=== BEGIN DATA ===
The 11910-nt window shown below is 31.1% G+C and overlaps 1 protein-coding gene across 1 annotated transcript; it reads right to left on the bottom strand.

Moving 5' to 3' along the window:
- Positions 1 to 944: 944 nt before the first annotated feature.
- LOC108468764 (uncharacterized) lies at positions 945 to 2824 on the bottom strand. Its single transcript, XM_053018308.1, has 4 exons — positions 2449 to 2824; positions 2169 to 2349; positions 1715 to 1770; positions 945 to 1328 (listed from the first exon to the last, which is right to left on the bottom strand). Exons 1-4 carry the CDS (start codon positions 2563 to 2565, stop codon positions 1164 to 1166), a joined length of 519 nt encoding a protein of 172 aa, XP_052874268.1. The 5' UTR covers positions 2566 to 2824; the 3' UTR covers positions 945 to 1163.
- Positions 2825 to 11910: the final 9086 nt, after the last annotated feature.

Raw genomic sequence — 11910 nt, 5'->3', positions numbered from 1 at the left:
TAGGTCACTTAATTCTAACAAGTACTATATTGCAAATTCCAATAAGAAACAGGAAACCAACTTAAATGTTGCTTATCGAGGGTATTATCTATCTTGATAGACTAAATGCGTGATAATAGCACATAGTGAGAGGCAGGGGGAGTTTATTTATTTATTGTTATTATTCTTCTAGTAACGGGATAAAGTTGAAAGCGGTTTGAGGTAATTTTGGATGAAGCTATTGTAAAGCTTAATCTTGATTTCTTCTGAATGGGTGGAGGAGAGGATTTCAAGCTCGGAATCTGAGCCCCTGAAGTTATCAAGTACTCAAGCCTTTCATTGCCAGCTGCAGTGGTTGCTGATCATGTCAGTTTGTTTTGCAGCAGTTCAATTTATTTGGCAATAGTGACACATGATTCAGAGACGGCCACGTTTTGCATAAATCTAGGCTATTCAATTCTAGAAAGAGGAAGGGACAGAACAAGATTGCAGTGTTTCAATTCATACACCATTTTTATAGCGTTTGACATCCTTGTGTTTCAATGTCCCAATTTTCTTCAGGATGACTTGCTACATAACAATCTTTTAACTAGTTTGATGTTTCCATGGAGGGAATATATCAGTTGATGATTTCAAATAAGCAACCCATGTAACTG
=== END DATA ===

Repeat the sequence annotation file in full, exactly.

The 11910-nt window shown below is 31.1% G+C and overlaps 1 protein-coding gene across 1 annotated transcript; it reads right to left on the bottom strand.

Moving 5' to 3' along the window:
- Positions 1 to 944: 944 nt before the first annotated feature.
- LOC108468764 (uncharacterized) lies at positions 945 to 2824 on the bottom strand. Its single transcript, XM_053018308.1, has 4 exons — positions 2449 to 2824; positions 2169 to 2349; positions 1715 to 1770; positions 945 to 1328 (listed from the first exon to the last, which is right to left on the bottom strand). Exons 1-4 carry the CDS (start codon positions 2563 to 2565, stop codon positions 1164 to 1166), a joined length of 519 nt encoding a protein of 172 aa, XP_052874268.1. The 5' UTR covers positions 2566 to 2824; the 3' UTR covers positions 945 to 1163.
- Positions 2825 to 11910: the final 9086 nt, after the last annotated feature.

Raw genomic sequence — 11910 nt, 5'->3', positions numbered from 1 at the left:
TAGGTCACTTAATTCTAACAAGTACTATATTGCAAATTCCAATAAGAAACAGGAAACCAACTTAAATGTTGCTTATCGAGGGTATTATCTATCTTGATAGACTAAATGCGTGATAATAGCACATAGTGAGAGGCAGGGGGAGTTTATTTATTTATTGTTATTATTCTTCTAGTAACGGGATAAAGTTGAAAGCGGTTTGAGGTAATTTTGGATGAAGCTATTGTAAAGCTTAATCTTGATTTCTTCTGAATGGGTGGAGGAGAGGATTTCAAGCTCGGAATCTGAGCCCCTGAAGTTATCAAGTACTCAAGCCTTTCATTGCCAGCTGCAGTGGTTGCTGATCATGTCAGTTTGTTTTGCAGCAGTTCAATTTATTTGGCAATAGTGACACATGATTCAGAGACGGCCACGTTTTGCATAAATCTAGGCTATTCAATTCTAGAAAGAGGAAGGGACAGAACAAGATTGCAGTGTTTCAATTCATACACCATTTTTATAGCGTTTGACATCCTTGTGTTTCAATGTCCCAATTTTCTTCAGGATGACTTGCTACATAACAATCTTTTAACTAGTTTGATGTTTCCATGGAGGGAATATATCAGTTGATGATTTCAAATAAGCAACCCATGTAACTG